Fear was perhaps useful in sounding the alarm to humans who needed to wake up and realize the path we’re on. But now we need something else. Scaring people isn’t working, and it might be making our climate change problems worse.
Perhaps we’ve been confusing the symptoms for the problem. Climate change, pollution, destruction of natural environments; these may just be symptoms of a bigger issue many of us have in the human family: we don’t have much of a relationship with the planet that gives and sustains all life.
To be truthful, most of us would have to describe our relationship with the planet as exploitive. We take all we can get and give as little as we have to. We may say we love nature because we get a certain warm feeling when we watch the sun set over the ocean, but our affection for the beauty of the planet should not be confused for committed and consistent care for the well being of our earth.
Are practices of environmental stewardship a barely tolerable inconvenience, or an expression of care for something you have an ongoing relationship with?
I never much minded changing my own kids’ diapers because this otherwise objectionable task was transformed by the love and nurture I felt for them. Lots of the time I recognize that all of the hard work in raising them is part of my deeply held commitment to helping them flourish as human beings. And when it comes to my own parents, I don’t feel resentment or obligation to help them – I act out of response to the relationship with the people who gave me life.
Quite honestly I don’t have those feelings toward this “mother” earth who gives me life. I don’t like to pay more for eco-friendly stuff. I’d rather indiscriminately consume and use whatever is most convenient and pleasure giving. Which tells me about the state of my relationship with the planet – and I suspect I’m in the majority with this confession. Most of us, are alienated, estranged, or at least distant and unfamiliar with our earth. We’ve bought into illusions of separateness and narratives of superiority. We’ve lived lives of utter disconnection. Yet sometimes our longings show through as we pursue experiences of connectedness like feeling the warm sand between our toes, camping, or even raising a garden.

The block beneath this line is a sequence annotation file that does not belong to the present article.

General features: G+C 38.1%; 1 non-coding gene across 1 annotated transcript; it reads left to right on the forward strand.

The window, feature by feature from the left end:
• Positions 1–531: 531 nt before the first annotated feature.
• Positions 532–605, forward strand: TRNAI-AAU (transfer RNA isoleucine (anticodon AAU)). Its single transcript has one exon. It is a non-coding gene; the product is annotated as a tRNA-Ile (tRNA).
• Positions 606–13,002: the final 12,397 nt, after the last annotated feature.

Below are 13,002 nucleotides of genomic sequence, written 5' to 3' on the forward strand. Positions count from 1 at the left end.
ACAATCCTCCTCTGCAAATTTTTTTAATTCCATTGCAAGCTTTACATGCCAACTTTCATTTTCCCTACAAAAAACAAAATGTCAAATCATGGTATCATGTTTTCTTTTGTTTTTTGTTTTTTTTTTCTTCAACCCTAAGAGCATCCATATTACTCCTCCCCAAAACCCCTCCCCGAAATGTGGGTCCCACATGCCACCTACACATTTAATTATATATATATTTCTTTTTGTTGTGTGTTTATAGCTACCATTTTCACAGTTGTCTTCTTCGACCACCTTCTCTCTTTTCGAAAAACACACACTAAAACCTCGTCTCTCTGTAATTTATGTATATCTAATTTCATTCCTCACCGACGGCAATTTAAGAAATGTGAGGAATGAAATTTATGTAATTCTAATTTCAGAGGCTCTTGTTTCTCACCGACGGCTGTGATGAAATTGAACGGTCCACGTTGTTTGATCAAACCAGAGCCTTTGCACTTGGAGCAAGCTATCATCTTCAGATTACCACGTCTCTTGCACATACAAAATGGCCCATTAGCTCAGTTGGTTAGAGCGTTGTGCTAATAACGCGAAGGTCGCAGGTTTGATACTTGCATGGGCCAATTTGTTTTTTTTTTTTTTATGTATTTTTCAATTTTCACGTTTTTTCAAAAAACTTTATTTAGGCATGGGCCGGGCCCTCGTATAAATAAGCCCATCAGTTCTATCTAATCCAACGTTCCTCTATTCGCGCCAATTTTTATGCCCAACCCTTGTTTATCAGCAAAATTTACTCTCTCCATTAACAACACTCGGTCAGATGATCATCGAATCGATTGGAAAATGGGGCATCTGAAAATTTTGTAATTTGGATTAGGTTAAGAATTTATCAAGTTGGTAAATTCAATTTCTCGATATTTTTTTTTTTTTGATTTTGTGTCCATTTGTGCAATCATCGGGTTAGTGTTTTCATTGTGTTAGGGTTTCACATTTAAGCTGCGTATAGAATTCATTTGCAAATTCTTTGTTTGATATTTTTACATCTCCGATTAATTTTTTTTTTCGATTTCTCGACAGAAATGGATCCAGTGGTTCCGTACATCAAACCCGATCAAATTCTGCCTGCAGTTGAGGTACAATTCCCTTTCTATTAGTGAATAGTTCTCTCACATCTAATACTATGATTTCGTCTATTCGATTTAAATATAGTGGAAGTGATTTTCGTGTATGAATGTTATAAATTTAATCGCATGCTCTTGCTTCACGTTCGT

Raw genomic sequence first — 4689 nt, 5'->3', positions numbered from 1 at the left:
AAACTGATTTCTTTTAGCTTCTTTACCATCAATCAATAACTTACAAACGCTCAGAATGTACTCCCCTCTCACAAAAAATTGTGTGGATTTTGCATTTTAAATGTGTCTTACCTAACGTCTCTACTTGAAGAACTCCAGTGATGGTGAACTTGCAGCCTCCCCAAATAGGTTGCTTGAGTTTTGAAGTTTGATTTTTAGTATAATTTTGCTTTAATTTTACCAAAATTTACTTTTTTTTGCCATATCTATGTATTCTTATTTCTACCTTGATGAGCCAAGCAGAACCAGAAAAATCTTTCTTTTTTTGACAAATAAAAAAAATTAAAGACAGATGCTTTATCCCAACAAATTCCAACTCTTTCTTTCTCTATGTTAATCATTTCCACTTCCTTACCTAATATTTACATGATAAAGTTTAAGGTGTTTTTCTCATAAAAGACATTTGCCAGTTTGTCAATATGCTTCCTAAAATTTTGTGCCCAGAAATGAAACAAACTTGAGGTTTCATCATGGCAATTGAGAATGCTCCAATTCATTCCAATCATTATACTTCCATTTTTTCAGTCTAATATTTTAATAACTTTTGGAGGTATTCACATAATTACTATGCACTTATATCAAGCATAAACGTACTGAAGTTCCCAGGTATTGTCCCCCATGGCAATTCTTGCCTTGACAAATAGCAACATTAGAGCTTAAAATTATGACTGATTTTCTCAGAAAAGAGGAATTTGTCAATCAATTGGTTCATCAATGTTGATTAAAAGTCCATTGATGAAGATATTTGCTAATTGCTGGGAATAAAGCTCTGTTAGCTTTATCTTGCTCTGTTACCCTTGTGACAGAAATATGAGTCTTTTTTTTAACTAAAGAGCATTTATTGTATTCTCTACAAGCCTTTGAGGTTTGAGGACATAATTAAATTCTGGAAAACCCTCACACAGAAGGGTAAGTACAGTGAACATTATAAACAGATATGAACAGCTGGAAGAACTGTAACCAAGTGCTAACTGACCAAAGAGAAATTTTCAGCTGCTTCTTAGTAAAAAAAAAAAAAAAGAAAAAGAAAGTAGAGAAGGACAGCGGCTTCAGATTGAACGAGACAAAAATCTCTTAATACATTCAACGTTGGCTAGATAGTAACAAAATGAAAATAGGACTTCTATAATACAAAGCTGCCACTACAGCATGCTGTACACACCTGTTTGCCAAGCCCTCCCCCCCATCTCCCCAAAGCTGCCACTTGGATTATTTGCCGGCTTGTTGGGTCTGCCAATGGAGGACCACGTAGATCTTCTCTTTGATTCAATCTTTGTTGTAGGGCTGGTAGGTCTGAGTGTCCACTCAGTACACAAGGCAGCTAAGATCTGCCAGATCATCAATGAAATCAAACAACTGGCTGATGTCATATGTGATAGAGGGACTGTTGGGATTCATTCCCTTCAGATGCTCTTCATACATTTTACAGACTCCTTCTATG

Environmental care is best as a natural response that happens within an already caring relationship. Programs that allow you to be a participant but only at a detached level, fail because they are periphery actions at best, rather than a consistent pattern of nurture. If you take your kids to Disneyland but ignore them the rest of the year, it’s a bit of a stretch to say you’re a great parent. If you buy your friend dinner, but sleep with his wife, you’re going to have a hard time convincing people you really care about his wellbeing. But this is perhaps what most of us educated wealthy socially conscious folks do. We buy off our conscience with certain actions that are caring while fundamentally violating our relationship with the earth. Only in our estranged state can we convince ourselves that this is okay.
So how do we bring ourselves to learn to love this earth again? Probably the same way we cultivate our love with other human beings. Perhaps you begin by delighting in it; whether it’s enjoying cuddly animals or being amazed by the stars at night. It’s fine to start there. Many of us begin with infatuations towards romantic partners based on physical attributes and experiences…but we can’t just stay there long term if a true relationship is to develop and sustain. The maturation of our love occurs within a commitment to interdependency: the meeting of, and having needs met. Most of us are pretty good at having our needs met by the earth, but how do we do at tending to the needs of the earth in response?
Hurricanes make people scared – on that we can all agree. But the responses to those fears: panic, denial, complacency, are not kind of response that generally brings careful and committed change. Neither will scaring people about polar ice caps and polar bears, or using polarized political discourse. We humans change in the best and most enduring ways when we enter into relationships of long term caring and being cared for. An environmentalism that works is not primarily a matter of technological advances or policy changes, it’s matter of what human individuals and cultures love. It’s about relationship with each other and our planet.